Afghan-born jihadi Najibullah Zazi pleaded guilty to terrorism charges related to his railway bombing plot hatched in Colorado and NYC:
Mr. Zazi appeared before Judge Raymond J. Dearie at Federal District Court in Brooklyn. He pleaded guilty to charges of conspiracy to use weapons of mass destruction, conspiracy to commit murder overseas, and providing material support for a terrorist organization. He faces a sentence of life in prison.
Two people with knowledge of the case said that in recent weeks, Mr. Zazi had begun providing information to prosecutors as part of the initial stages of an agreement that led up to his guilty plea Monday. Such an arrangement suggests that prosecutors believe Mr. Zazi can provide valuable information, including evidence about the plot and the involvement of others, including those who may be overseas, and other intelligence on Al Qaeda.
Spokesmen for the F.B.I. and the office of the United States attorney in Brooklyn, Benton J. Campbell, declined to comment. Throughout the 45-minute proceeding on Monday, Mr. Zazi seemed unaffected by his circumstances, even smiling on several occasions. And when he spoke, he did so in an unapologetic, matter-of-fact manner. “I would sacrifice myself to bring attention to what the United States military was doing to civilians in Afghanistan,” he said to the judge.
Obama supporters will use the case to support civilian trials for Gitmo detainees.
Before they make that leap, they need to acknowledge how the case against Zazi was built. Remember: If you can’t collect the dots, you can’t connect the dots.
Rep. Peter King (R-N.Y.) explained Monday that Zazi’s capture and indictment would not have been possible without the Patriot Act, the infamous 2001 anti-terrorism law that some lawmakers have signaled they hope to scuttle this year.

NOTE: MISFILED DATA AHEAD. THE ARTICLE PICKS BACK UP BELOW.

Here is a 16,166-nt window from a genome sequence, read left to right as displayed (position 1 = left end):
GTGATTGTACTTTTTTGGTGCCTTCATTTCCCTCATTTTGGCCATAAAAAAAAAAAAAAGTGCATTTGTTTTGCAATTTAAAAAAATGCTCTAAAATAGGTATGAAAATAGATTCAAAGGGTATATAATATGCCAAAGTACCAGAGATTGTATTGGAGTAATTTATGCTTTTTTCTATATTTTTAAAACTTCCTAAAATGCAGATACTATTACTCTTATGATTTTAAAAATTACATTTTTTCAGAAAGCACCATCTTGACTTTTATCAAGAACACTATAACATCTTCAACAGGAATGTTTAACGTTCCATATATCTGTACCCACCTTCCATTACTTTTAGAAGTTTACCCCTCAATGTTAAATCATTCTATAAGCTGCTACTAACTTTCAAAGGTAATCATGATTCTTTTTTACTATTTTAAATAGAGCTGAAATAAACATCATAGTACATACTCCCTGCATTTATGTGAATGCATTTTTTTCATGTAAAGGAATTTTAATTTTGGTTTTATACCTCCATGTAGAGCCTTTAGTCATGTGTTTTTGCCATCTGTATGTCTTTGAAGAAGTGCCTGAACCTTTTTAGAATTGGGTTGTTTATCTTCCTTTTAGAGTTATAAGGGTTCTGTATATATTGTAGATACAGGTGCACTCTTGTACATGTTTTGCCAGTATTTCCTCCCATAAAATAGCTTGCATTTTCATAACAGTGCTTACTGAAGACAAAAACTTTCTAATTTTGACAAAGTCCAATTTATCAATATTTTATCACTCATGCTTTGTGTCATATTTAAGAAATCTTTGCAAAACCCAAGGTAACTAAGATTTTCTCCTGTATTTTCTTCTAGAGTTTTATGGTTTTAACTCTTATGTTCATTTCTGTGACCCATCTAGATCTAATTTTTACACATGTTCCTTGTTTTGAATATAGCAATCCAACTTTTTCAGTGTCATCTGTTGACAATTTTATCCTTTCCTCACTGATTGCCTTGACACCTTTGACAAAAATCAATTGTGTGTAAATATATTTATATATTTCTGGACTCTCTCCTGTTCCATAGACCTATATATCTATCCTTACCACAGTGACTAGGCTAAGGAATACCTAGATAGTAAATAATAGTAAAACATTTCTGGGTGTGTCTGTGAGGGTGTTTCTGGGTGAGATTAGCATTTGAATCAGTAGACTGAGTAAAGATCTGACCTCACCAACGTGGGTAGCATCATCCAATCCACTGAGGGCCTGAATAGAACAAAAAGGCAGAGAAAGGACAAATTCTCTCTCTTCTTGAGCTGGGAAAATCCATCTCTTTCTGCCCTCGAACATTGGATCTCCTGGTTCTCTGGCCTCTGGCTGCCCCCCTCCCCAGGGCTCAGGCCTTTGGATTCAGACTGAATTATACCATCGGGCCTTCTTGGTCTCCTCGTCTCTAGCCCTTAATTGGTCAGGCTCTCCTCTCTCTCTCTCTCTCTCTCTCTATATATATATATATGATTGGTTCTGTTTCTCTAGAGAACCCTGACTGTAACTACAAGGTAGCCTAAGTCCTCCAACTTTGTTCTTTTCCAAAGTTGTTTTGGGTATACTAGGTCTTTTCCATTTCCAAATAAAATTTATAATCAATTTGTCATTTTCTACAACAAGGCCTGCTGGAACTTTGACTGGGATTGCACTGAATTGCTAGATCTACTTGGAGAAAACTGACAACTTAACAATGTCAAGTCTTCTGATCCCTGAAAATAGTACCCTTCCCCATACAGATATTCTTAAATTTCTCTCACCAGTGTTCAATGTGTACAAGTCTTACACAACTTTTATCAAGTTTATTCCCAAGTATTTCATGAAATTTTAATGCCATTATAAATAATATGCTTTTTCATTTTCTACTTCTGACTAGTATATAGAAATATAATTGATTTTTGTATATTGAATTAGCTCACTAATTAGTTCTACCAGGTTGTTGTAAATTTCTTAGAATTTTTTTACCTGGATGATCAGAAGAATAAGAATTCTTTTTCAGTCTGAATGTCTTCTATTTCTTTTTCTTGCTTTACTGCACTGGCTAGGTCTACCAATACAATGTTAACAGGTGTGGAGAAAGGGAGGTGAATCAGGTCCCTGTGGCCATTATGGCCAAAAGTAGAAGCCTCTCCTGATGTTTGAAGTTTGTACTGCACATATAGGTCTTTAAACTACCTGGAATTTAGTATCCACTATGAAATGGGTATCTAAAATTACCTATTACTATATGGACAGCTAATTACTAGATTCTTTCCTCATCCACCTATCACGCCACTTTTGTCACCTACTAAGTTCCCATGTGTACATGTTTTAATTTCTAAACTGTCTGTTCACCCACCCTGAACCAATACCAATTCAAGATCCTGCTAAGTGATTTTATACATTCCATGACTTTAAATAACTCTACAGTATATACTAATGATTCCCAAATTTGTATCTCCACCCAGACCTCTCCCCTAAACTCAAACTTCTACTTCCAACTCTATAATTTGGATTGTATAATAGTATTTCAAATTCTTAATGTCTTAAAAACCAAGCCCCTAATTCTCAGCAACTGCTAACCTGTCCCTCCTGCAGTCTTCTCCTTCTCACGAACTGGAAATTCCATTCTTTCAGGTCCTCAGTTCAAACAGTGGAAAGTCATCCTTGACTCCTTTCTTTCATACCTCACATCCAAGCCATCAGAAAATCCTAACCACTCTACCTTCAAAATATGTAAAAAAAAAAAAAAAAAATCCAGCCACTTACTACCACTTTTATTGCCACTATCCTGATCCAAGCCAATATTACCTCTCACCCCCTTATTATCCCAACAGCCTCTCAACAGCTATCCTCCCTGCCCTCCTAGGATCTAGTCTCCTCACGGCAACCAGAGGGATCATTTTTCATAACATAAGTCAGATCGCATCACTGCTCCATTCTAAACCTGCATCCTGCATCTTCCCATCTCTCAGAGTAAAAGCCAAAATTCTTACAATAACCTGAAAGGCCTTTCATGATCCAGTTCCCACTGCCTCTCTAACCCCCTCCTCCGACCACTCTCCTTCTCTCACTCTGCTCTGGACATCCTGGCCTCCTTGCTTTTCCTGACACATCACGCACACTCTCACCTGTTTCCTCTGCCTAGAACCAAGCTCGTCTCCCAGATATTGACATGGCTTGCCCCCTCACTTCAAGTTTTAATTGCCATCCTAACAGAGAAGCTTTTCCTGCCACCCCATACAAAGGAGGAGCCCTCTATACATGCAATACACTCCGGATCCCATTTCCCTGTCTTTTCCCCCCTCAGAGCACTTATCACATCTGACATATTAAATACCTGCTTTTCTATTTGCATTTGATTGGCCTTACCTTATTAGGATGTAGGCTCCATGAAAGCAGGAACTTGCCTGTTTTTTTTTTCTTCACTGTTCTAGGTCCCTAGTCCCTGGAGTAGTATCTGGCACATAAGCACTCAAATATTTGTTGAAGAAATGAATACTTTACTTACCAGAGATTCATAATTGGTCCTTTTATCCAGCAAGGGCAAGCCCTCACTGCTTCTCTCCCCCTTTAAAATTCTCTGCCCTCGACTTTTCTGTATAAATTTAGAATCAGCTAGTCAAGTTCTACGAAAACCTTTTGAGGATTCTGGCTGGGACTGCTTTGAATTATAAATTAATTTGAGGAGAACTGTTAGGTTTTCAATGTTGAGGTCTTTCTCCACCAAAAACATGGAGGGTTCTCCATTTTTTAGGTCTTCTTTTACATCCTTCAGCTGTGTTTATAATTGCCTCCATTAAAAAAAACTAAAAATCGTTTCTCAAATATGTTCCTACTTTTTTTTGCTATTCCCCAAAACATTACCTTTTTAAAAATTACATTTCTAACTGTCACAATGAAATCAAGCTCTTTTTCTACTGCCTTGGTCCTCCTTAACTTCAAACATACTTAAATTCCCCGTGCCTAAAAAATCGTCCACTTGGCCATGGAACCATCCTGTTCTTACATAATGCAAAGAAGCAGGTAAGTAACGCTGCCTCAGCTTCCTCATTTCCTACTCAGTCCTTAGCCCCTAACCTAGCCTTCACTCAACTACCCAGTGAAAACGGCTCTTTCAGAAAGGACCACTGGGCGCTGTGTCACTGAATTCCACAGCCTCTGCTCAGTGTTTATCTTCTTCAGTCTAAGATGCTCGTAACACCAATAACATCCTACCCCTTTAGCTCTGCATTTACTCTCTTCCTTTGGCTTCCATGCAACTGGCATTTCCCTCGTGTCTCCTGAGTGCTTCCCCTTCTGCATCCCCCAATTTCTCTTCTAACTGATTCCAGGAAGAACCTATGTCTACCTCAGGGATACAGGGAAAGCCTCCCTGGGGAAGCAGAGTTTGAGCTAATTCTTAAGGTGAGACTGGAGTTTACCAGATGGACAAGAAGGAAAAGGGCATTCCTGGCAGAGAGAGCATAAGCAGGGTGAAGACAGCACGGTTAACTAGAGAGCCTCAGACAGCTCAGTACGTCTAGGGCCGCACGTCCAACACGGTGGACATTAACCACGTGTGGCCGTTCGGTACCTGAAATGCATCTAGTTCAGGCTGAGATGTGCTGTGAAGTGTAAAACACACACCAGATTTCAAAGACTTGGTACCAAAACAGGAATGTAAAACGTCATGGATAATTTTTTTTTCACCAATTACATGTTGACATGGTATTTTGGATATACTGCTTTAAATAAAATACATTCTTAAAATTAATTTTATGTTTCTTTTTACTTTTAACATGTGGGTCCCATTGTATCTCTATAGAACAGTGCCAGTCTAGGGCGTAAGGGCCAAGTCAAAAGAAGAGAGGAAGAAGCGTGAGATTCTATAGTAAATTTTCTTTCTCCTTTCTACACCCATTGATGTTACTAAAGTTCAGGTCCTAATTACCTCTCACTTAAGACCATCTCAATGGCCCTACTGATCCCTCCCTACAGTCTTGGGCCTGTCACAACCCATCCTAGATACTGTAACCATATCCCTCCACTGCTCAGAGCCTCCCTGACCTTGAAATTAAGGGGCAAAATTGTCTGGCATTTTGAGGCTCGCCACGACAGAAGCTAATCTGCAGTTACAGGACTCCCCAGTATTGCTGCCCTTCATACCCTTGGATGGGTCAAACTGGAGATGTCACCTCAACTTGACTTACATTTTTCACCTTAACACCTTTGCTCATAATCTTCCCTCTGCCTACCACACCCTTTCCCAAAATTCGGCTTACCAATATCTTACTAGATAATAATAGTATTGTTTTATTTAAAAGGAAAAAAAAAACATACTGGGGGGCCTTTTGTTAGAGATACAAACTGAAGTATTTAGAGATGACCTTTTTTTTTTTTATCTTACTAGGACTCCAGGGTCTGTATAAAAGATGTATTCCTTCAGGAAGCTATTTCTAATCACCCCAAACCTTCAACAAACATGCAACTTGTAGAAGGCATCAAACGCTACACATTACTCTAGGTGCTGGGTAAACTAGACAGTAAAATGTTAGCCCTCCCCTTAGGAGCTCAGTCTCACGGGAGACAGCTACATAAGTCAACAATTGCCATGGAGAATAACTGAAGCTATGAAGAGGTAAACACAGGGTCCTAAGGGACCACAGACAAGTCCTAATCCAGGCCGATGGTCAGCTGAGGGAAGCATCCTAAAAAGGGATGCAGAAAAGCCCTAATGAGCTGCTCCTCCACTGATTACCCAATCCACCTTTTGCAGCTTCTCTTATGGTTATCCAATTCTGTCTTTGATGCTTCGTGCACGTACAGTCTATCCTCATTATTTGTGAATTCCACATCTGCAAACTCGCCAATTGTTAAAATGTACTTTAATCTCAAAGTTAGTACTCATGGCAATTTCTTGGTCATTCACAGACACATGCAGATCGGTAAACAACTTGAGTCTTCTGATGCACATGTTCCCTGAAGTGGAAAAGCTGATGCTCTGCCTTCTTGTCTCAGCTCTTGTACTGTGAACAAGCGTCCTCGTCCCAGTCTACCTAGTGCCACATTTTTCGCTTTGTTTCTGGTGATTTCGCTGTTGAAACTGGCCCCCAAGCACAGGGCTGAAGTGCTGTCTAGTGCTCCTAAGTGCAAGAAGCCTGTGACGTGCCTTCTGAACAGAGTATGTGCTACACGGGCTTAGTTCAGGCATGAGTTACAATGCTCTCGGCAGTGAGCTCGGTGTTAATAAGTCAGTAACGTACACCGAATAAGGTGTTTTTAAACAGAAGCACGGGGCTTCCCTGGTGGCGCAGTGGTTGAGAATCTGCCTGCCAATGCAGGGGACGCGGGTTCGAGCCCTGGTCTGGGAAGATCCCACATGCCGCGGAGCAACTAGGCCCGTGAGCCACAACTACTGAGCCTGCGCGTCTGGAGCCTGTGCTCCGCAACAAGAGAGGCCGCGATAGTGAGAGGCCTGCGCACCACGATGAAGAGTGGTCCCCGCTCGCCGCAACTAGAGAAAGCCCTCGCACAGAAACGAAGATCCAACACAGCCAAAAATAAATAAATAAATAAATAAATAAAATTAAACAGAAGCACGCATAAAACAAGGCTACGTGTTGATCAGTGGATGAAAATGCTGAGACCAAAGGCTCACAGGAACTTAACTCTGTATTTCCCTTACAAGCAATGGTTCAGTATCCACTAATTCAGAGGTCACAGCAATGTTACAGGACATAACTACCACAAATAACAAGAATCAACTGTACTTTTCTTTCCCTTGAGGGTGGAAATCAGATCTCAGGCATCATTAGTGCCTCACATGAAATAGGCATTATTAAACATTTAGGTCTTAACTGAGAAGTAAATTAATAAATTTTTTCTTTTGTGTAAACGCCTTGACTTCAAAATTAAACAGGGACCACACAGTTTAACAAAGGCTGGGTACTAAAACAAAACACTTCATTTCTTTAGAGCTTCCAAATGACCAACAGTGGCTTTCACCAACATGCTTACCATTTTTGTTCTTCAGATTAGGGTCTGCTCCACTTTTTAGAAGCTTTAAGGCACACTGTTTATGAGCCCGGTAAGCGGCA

“All the layers of defense President Bush set up after September 11 are working. The FBI is working more closely with local police, the Patriot Act, which allows roving wiretaps… is essential,” King told Fox News. “We have to have this, it’s absolutely essential.”
The indictment of suspected terrorist Najibullah Zazi, who is charged with acquiring and preparing bombs similar to the ones deployed in the 2005 London subway attacks, rides substantially on Zazi’s Internet surfing habits.
Federal prosecutors say that Zazi was trained in Pakistan and shuttled between Queens, N.Y. and Denver in an attempt to prepare bombs. The Feds allege that Zazi was involved in an Al Qaeda conspiracy to attack the U.S.
As you read the indictment and order for permanent detention you can almost picture the various connected databases and monitoring techniques at work. Simply put, Internet surveillance and information technology sleuthing played a big role in the Zazi case. FBI agents arrested Zazi in Colorado.
Jeffrey Knox, an assistant U.S. attorney, tells the tale in the permanent detention document.
And where do CAIR and its sympathizers stand? Where they always stand on every last counterterrorism/homeland security measure: